Special Interest Groups & Activists: Definition & Examples

Special Interest Groups & Activists: Definition & Examples
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  • 0:01 Special Interest Groups
  • 1:05 Societal and Business…
  • 4:35 Activists
  • 5:58 Lesson Summary
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Lesson Transcript
Instructor: Jennifer Lombardo
Businesses and society are often tasked with finding a method to have their special interests heard. In this lesson, you will learn how special interest groups and activists impact how decisions and regulations are implemented.

Special Interest Groups

According to the dictionary, a fighter is a pugnacious, unyielding or determined person. In the government arena, businesses and society need fighters to help ensure that their interests are represented and heard. In this lesson, you'll learn how this occurs by being introduced to the definitions of special interest groups and activists with real world examples.

Many activists are part of nongovernmental organizations (NGOs), which are non-profit groups that are not part of government, but help businesses, government and society communicate concerns and affect policy. An example of an NGO is a special interest group, which is a nonprofit organization that publicizes a specific cause for either society or business. Examples of specific interest groups include unions, business associations and trade groups. Let's learn more about how special interest groups fight to make their interests known.

Societal and Business Special Interest Groups

Special interest groups are divided into two categories: societal and business. Some of the societal special interest groups that you might be familiar with include MADD (Mothers Against Drunk Driving) or the American Red Cross. These groups raise money to further their cause and engage legislators and businesses. For example, MADD worked with Senator Lautenberg to lower the legal blood alcohol level from .10 to .08. In addition, they have put pressure on business decisions as well. In 2008, MADD publicly criticized Rockstar Games, the makers of Grand Theft Auto IV, for allowing video game players to drive drunk in the game and asked Rockstar to stop distribution of the product. Other examples of social special interest groups include the:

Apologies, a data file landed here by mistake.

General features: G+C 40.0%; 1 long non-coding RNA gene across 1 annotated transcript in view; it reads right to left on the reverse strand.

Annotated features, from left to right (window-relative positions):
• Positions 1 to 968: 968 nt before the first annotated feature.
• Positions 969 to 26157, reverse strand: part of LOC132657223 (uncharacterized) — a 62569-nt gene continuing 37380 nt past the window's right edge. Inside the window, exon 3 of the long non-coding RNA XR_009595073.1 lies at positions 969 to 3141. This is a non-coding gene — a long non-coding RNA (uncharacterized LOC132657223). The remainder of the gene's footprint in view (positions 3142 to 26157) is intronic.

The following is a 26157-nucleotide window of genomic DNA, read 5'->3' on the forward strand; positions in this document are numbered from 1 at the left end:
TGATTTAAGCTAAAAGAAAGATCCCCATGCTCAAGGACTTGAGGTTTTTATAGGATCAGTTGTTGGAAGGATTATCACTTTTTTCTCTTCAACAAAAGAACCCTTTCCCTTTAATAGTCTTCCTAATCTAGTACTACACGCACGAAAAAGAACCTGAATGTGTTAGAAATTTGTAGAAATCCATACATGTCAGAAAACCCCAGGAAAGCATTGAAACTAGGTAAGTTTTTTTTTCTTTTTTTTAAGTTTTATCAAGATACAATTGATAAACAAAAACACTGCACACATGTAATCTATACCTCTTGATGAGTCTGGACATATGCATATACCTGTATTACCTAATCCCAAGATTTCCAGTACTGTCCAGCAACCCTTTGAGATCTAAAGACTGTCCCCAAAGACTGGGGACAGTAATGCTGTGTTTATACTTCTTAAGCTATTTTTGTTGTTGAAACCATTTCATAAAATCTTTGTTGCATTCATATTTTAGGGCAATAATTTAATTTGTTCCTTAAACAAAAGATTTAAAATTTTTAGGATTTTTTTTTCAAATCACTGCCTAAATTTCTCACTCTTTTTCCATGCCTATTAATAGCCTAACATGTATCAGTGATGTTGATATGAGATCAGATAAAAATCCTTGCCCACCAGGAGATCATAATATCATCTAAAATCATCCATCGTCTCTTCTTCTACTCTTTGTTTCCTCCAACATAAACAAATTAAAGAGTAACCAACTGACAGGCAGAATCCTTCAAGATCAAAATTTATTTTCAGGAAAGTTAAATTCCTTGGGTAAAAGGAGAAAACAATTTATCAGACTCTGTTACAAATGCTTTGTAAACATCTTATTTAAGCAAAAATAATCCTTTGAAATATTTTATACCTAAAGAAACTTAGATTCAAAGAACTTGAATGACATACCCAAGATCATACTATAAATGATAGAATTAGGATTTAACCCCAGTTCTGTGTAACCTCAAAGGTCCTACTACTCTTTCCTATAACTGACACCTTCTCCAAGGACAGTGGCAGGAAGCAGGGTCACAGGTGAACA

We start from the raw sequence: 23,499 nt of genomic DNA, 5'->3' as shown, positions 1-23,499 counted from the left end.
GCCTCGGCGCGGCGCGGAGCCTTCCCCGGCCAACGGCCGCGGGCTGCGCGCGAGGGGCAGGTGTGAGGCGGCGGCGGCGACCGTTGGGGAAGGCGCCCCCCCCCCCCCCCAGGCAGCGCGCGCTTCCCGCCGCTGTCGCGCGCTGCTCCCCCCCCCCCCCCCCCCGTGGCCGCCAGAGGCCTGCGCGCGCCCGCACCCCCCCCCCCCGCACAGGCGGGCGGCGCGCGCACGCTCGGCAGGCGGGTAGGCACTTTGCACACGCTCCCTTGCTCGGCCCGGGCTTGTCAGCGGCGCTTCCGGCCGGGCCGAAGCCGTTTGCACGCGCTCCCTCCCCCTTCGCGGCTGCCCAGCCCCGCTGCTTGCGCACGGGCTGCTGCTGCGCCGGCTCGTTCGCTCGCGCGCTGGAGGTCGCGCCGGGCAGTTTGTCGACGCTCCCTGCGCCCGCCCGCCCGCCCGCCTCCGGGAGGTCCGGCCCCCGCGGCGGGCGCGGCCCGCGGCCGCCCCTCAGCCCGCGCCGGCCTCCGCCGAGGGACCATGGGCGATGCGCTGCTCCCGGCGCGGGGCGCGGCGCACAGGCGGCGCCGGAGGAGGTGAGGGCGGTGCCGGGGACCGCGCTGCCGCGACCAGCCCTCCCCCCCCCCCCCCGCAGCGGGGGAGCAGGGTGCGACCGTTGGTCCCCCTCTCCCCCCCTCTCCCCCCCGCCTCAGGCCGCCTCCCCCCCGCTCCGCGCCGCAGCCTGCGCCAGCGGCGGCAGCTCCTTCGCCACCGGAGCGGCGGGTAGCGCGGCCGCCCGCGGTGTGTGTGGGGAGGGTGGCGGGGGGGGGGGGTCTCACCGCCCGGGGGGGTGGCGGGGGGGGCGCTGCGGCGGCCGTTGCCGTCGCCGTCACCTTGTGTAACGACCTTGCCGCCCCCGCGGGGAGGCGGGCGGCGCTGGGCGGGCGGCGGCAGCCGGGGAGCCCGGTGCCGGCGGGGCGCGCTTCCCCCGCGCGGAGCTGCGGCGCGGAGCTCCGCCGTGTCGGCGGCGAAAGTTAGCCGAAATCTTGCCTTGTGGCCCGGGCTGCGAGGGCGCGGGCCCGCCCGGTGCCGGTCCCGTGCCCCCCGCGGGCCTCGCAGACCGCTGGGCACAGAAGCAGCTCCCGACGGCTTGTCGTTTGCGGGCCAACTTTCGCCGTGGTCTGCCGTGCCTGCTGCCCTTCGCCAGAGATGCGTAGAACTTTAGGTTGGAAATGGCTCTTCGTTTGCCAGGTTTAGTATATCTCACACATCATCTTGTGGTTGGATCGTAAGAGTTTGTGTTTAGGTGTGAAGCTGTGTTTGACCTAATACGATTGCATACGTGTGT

• Center For Public Integrity, which provides investigative journalism on numerous public issues and investigates businesses for abuses of power and unethical business practices. For example, a recent Center For Public Integrity study uncovered arsenic levels in groundwater across the U.S. Another study by the Center For Public Integrity uncovered how Bank of America got a no-bid deal to handle federal inmate's financial accounts and prison inventories.
  • Consumer Federation of America is an association of nonprofit organizations that act as consumer advocates. The CFA helped pressure the Consumer Product Safety Commission (CPSC) to pass a new rule protecting children from high-powered magnets. There have been many cases of children dying through intestinal perforation because they were playing with magnets and ingested them accidentally. The CPSC is now protecting kids by requiring that lower power magnets be used in toys.

We have discussed social special interest groups, but there are also business special interest groups, which include associations and organizations. Peak interest groups and trade groups are the two categories of business interest groups.

Peak interest groups represent different businesses from multiple industries on a range of business topics. Some examples include the Better Business Bureau and the U.S. Chamber of Commerce.

The U.S. Chamber of Commerce is currently trying to persuade legislators to change the antiquated Telephone Consumer Protection Act (TCPA), which was passed in 1991 and does not take into account mobile phones. The Chamber wants businesses to have the ability to contact consumers with non-marketing materials that are time sensitive.

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